Supernova 2002an in NGC 2575
This page is devoted to information on Supernova 2002an in NGC 2575 Basic information on this SN, including the last reported brightness, on this Supernova can be found on the main page.  Information on the original web pages for many of these images can be found on the updates and links web pages.
Discovered by Japanese amateur
This supernova was found on the rise.
We have a DSS Photometry reference image made by Odd Trondal.
The following is a list of images of this SN, in chronological order. Click on the name in the "observer" column to see the image. Times and dates are in UT unless otherwise noted. If you know of any others, please tell me!
|Discovery image||2002/01/22.522||16.1||C||Discovery, local mirror|
|Pepe Manteca image||2002/01/24.957||15.6||C|
|Rafael Ferrando image||2002/01/26.892||15.5||C|
|Esteban Reina Lorenz||2002/01/26.969||15.6||C|
|Zorko Vičar and Matija Kastelic image||2002/01/30.937||15.7||C|
|Yasuo Sano image||2002/01/31.425||16.0||C|
|Rezman Obs image||2002/02/01.858||C||local mirror|
|Josch Hambsch image||2002/02/03.012||15.5||C|
|Yasuo Sano image||2002/02/06.475||16.13||C|
|JM Llappaset image||2002/02/08.036||16.1||CR|
|Esteban Reina Lorenz image||2002/02/09.920||16.1||C||w/ asteriod 1995 AJ1|
|Yasuo Sano image||2002/02/11.522||16.35||CR|
|JM Llappaset image||2002/02/11.836||16.2||CR|
|Yasuo Sano image||2002/02/13.413||16.35||CR|
|Fred Ewalt image||2002/02/15.090||16.38||C|
|Yasuo Sano image||2002/02/16.431||16.40||CR||Shows the evolution of this supernova|
|JB DE Vanssay image||2002/02/18.992||16.3||CR|
|Yasuo Sano image||2002/02/19.609||16.47||CR||Shows the evolution of this supernova|
|JM Llappaset image||2002/02/20.089||16.5||CR|
|JM Llappaset image||2002/03/03.880||16.5||CR|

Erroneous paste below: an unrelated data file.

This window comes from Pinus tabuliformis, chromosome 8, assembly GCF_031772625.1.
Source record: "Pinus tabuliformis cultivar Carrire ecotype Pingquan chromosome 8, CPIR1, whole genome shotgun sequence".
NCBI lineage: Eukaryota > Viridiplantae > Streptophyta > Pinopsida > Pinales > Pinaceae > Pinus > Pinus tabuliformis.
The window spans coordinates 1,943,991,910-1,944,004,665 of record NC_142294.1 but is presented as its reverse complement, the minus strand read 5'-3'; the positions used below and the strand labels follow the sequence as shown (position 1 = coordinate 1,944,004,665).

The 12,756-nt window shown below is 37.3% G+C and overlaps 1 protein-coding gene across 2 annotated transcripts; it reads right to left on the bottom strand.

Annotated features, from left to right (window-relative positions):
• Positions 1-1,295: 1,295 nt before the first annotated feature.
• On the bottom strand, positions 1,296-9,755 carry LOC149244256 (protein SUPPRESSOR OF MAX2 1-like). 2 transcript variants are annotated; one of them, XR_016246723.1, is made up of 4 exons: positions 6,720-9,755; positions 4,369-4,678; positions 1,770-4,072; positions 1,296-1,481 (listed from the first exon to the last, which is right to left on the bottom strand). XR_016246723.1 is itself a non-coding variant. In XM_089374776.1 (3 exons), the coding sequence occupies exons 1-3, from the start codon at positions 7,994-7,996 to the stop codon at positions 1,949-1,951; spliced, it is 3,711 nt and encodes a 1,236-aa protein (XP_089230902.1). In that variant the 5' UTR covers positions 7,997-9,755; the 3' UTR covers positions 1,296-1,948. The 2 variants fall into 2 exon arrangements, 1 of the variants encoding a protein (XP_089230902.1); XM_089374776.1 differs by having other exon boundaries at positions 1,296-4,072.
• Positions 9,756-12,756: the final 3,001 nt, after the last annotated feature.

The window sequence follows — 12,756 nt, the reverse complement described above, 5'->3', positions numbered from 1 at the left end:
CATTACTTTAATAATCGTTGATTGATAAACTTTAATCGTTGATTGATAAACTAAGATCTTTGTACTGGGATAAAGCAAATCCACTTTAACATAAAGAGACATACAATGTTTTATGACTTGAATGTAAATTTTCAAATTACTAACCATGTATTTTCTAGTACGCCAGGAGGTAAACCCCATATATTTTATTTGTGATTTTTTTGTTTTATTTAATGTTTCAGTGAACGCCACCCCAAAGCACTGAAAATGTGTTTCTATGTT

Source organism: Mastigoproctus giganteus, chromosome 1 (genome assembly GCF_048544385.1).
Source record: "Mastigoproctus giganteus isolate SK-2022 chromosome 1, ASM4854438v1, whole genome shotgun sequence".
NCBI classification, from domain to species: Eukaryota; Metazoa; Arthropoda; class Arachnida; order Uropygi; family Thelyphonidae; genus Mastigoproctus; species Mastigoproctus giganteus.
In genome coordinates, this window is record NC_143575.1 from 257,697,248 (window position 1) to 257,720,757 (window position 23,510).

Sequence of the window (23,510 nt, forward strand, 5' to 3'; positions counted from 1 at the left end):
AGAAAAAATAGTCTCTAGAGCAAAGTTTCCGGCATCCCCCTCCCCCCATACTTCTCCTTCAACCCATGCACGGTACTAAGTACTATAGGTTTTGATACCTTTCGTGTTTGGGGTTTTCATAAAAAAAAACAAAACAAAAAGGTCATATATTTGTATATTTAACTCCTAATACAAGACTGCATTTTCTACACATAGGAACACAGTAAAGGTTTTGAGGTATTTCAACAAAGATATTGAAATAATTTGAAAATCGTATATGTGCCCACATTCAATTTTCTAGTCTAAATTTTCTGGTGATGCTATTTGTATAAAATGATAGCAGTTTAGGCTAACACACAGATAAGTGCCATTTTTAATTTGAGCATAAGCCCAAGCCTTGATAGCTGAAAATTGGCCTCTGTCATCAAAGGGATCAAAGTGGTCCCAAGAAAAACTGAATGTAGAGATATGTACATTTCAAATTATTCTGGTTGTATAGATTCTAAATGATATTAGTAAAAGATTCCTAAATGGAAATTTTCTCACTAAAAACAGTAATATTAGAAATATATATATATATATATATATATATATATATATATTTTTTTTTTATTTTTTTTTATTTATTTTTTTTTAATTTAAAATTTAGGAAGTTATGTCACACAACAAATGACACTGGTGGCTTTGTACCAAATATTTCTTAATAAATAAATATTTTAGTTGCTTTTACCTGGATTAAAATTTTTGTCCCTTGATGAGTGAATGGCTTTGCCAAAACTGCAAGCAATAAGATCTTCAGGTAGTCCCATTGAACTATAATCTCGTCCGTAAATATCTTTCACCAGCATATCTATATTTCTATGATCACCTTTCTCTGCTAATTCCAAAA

|JB. De Vanssay image||2002/03/04.933||16.3||CR|
|Yasuo Sano image||2002/03/05.556||16.61||CR||Shows the evolution of this supernova|
|R Poncy image||2002/03/08.798||16.4||CR|
|JM Llappaset image||2002/03/08.834||16.3||CR|
|E. Barbotin image||2002/03/09.840||16.5||CR|
|D. Lefoulon image||2002/03/09.973||16.5||CR|
|R Poncy image||2002/03/10.807||16.4||CR|
|JM Llappaset image||2002/03/10.809||16.4||CR|
|R Poncy image||2002/03/12.921||16.3||CR|
|E. Barbotin image||2002/03/25.205||16.7||CR|
|Yasuo Sano image||2002/03/31.471||16.94||CR|
|J.B. De Vanssay image||2002/04/08.883||17.2||CR|
|Yasuo Sano image||2002/05/04.492||18.12||CR|
I would like to announce my discovery of a possible supernova in NGC 2575.
The new object was discovered on six frames with 30 seconds exposured on Jan. 22.52 UT using 0.28-cm f/6.3 Schmidt-Cassegrain telescope and a CCD. The limiting magnitude was around 17.5. The unfilltered CCD magnitude of the new object was 16.06, and it is located 7".4 south and 38".3 east from the galaxy center.
No star was found at the corresponding position on two frames on 1999 Feb. 16 and 2001 Jan. 4 (limiting magnitude 17.5). The object has been checked against known minor planets. No appreciable motion was detected during the 16 min observation. Further observations are encourgaed.
The report has been sent to the CBAT. I will send an image of the new object to vsnet-sn-chart.
discovery by Yasuo Sano. Nayoro Hokkaido Japan
Dear SN watchers,
As IAUC 7805 reported, a Japanese amateur Yasuo Sano discovered his second supernova (first was "hypernova" SN 1997ef) in the nearby galaxy. It can reach mag 15.4.
SN 2002an was discovered on Jan. 22.52 UT, when its unfiltered red magnitude was 16.04 (private communication). It was quickly confirmed by Reiki Kushida on Jan 22.64 UT, but the announcement delayed until Jan. 24.94 UT. The position of this new object is: R.A. = 8h22m47s.76, Decl. = +24o17'41".7 (2000.0), which is about 38" east and 7" south of the nucleus of a face-on open spiral (SA(rs)cd) galaxy NGC 2575. It locates at the outermost of the disk.
There are several foreground stars superimposed and around the galaxy. A mag 15 star exists 33" due south of the nucleus of NGC 2575. Also, a mag 15 star at 20" WNW and 67" WNW of the nucleus, the opposite side than SN.
NGC 2575 is somewhat nearby galaxy. The expected maximum for typical SN Ia in this galaxy is mag about 15.4, taking account of the Galactic extinction. Kushida notes that it become slightly (0.1 mag) brighter on Jan. 24.729, and nothing was visible on Jan. 6 (limiting mag 18.5). If it is of type Ia, it would be some days before maximum light. Followup photometry and the earlier spectral classification is urged.
Hitoshi Yamaoka, Kyushu Univ., Japan